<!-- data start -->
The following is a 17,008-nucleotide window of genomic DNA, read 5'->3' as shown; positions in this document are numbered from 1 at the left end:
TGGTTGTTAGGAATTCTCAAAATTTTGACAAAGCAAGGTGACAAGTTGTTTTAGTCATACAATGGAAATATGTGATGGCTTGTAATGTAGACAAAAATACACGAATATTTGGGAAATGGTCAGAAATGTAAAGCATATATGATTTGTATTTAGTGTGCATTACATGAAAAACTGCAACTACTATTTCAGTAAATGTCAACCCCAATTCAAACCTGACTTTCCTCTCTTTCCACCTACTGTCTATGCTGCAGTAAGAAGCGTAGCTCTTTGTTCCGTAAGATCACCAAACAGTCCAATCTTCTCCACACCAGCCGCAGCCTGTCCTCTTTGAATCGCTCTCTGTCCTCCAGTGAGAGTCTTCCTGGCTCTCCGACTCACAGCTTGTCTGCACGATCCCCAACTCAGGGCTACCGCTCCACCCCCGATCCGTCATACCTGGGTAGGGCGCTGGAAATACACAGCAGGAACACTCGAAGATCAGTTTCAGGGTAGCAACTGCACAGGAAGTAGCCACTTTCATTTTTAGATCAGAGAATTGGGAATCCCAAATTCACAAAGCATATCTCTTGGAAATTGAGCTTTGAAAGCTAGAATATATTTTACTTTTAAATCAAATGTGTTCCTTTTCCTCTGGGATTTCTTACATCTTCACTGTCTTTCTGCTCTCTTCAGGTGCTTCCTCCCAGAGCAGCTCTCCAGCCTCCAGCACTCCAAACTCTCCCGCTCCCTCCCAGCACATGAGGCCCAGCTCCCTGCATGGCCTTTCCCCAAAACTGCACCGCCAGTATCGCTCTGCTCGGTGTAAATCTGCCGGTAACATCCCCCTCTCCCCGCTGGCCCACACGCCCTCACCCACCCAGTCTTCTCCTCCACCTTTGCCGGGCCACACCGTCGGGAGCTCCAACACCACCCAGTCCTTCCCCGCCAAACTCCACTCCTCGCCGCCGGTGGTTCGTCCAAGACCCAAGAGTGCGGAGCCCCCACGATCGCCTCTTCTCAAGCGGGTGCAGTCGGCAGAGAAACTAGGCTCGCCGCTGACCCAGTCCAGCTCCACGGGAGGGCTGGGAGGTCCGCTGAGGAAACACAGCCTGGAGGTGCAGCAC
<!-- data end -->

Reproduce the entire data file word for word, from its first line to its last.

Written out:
The following is a 17,008-nucleotide window of genomic DNA, read 5'->3' as shown; positions in this document are numbered from 1 at the left end:
TGGTTGTTAGGAATTCTCAAAATTTTGACAAAGCAAGGTGACAAGTTGTTTTAGTCATACAATGGAAATATGTGATGGCTTGTAATGTAGACAAAAATACACGAATATTTGGGAAATGGTCAGAAATGTAAAGCATATATGATTTGTATTTAGTGTGCATTACATGAAAAACTGCAACTACTATTTCAGTAAATGTCAACCCCAATTCAAACCTGACTTTCCTCTCTTTCCACCTACTGTCTATGCTGCAGTAAGAAGCGTAGCTCTTTGTTCCGTAAGATCACCAAACAGTCCAATCTTCTCCACACCAGCCGCAGCCTGTCCTCTTTGAATCGCTCTCTGTCCTCCAGTGAGAGTCTTCCTGGCTCTCCGACTCACAGCTTGTCTGCACGATCCCCAACTCAGGGCTACCGCTCCACCCCCGATCCGTCATACCTGGGTAGGGCGCTGGAAATACACAGCAGGAACACTCGAAGATCAGTTTCAGGGTAGCAACTGCACAGGAAGTAGCCACTTTCATTTTTAGATCAGAGAATTGGGAATCCCAAATTCACAAAGCATATCTCTTGGAAATTGAGCTTTGAAAGCTAGAATATATTTTACTTTTAAATCAAATGTGTTCCTTTTCCTCTGGGATTTCTTACATCTTCACTGTCTTTCTGCTCTCTTCAGGTGCTTCCTCCCAGAGCAGCTCTCCAGCCTCCAGCACTCCAAACTCTCCCGCTCCCTCCCAGCACATGAGGCCCAGCTCCCTGCATGGCCTTTCCCCAAAACTGCACCGCCAGTATCGCTCTGCTCGGTGTAAATCTGCCGGTAACATCCCCCTCTCCCCGCTGGCCCACACGCCCTCACCCACCCAGTCTTCTCCTCCACCTTTGCCGGGCCACACCGTCGGGAGCTCCAACACCACCCAGTCCTTCCCCGCCAAACTCCACTCCTCGCCGCCGGTGGTTCGTCCAAGACCCAAGAGTGCGGAGCCCCCACGATCGCCTCTTCTCAAGCGGGTGCAGTCGGCAGAGAAACTAGGCTCGCCGCTGACCCAGTCCAGCTCCACGGGAGGGCTGGGAGGTCCGCTGAGGAAACACAGCCTGGAGGTGCAGCAC